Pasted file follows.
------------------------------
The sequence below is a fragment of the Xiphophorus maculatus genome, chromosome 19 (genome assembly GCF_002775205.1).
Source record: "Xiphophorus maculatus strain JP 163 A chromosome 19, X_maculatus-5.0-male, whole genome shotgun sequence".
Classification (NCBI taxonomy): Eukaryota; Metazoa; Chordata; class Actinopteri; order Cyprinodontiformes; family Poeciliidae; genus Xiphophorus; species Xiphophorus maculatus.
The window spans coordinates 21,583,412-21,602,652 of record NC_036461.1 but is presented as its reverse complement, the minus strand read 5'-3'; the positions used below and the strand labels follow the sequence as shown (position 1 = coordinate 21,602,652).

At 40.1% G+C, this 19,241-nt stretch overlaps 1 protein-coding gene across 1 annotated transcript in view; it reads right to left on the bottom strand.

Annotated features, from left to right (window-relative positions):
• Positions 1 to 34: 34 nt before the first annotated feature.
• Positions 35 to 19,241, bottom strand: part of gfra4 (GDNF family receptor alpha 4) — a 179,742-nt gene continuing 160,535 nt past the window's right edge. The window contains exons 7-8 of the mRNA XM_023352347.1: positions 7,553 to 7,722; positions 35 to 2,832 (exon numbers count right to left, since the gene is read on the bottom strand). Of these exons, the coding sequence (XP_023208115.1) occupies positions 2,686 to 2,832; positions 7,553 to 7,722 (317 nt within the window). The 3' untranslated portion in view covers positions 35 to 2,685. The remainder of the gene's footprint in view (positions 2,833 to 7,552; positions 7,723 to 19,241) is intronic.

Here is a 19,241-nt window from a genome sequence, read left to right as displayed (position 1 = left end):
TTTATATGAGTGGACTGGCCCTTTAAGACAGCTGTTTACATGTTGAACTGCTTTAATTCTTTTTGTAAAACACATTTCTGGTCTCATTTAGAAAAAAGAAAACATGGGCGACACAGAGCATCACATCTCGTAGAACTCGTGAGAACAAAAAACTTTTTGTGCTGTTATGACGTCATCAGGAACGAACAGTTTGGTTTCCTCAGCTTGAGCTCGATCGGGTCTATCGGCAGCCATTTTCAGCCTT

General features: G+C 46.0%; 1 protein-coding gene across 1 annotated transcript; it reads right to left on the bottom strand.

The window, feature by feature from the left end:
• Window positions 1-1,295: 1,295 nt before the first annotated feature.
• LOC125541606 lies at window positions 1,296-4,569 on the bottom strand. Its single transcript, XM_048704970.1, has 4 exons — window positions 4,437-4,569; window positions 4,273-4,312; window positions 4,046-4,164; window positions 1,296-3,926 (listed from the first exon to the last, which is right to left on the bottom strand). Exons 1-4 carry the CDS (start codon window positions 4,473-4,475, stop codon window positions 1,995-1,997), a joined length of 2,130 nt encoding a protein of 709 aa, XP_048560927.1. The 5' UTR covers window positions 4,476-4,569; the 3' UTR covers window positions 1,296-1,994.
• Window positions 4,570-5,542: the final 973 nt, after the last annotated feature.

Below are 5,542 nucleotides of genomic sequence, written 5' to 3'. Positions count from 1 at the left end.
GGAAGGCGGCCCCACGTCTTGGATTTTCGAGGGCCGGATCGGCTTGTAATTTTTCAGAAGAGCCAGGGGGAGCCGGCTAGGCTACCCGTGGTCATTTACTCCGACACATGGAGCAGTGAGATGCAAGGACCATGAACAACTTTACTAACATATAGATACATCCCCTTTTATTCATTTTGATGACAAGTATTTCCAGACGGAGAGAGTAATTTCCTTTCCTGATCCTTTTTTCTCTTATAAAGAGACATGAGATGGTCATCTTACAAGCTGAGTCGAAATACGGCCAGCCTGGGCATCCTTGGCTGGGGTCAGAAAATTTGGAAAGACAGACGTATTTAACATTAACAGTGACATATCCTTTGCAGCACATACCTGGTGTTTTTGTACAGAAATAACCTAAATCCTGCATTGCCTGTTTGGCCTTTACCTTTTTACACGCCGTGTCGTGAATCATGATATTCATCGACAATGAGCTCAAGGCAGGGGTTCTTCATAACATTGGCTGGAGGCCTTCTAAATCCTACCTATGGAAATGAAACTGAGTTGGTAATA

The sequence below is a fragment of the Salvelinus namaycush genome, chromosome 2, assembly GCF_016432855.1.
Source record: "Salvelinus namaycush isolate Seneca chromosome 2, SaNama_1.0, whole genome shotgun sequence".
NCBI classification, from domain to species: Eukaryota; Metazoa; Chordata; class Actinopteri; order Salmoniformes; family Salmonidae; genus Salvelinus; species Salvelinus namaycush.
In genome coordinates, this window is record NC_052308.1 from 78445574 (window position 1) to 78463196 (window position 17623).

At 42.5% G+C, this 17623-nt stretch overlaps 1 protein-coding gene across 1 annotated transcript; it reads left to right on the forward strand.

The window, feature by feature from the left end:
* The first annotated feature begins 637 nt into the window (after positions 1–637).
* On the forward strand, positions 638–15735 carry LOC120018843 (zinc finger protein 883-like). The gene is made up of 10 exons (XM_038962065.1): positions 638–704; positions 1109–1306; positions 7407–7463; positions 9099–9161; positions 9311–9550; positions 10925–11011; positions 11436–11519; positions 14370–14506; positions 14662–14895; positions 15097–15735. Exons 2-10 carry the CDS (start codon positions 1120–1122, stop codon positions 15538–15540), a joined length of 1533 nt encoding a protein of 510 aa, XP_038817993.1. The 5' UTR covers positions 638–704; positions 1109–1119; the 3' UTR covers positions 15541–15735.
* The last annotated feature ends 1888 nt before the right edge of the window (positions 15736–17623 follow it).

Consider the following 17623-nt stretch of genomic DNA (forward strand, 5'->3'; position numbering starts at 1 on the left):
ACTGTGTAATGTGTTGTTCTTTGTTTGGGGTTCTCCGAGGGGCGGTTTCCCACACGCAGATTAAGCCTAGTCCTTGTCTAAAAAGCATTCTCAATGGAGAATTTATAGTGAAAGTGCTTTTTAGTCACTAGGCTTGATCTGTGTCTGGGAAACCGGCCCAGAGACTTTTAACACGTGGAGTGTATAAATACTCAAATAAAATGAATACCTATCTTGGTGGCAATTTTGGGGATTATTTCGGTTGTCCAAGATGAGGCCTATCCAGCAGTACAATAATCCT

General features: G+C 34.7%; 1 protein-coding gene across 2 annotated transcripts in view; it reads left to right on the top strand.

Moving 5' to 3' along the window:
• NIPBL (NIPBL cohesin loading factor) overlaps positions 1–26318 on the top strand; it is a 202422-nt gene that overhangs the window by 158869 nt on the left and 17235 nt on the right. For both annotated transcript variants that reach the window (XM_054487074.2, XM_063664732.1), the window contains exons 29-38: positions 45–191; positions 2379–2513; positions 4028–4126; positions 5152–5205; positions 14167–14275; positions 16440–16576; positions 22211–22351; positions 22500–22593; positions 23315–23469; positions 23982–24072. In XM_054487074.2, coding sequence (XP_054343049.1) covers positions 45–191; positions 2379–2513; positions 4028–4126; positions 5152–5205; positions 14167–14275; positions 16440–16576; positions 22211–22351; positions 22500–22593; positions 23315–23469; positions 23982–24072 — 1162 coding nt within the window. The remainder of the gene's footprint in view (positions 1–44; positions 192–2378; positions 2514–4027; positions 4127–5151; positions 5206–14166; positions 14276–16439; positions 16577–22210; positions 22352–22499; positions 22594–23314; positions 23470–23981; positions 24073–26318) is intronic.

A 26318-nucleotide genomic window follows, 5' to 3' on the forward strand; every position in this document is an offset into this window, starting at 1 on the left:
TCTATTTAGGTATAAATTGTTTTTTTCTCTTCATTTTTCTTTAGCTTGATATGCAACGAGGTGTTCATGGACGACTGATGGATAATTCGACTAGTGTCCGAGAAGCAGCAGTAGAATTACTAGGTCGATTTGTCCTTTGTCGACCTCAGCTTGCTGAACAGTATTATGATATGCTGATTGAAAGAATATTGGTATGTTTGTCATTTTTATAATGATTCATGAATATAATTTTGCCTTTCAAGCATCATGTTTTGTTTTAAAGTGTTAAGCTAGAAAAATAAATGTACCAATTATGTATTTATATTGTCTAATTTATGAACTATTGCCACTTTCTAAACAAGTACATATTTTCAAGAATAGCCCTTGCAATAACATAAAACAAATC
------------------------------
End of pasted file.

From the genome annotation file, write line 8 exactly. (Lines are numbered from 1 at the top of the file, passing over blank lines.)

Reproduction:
• Positions 35 to 19,241, bottom strand: part of gfra4 (GDNF family receptor alpha 4) — a 179,742-nt gene continuing 160,535 nt past the window's right edge. The window contains exons 7-8 of the mRNA XM_023352347.1: positions 7,553 to 7,722; positions 35 to 2,832 (exon numbers count right to left, since the gene is read on the bottom strand). Of these exons, the coding sequence (XP_023208115.1) occupies positions 2,686 to 2,832; positions 7,553 to 7,722 (317 nt within the window). The 3' untranslated portion in view covers positions 35 to 2,685. The remainder of the gene's footprint in view (positions 2,833 to 7,552; positions 7,723 to 19,241) is intronic.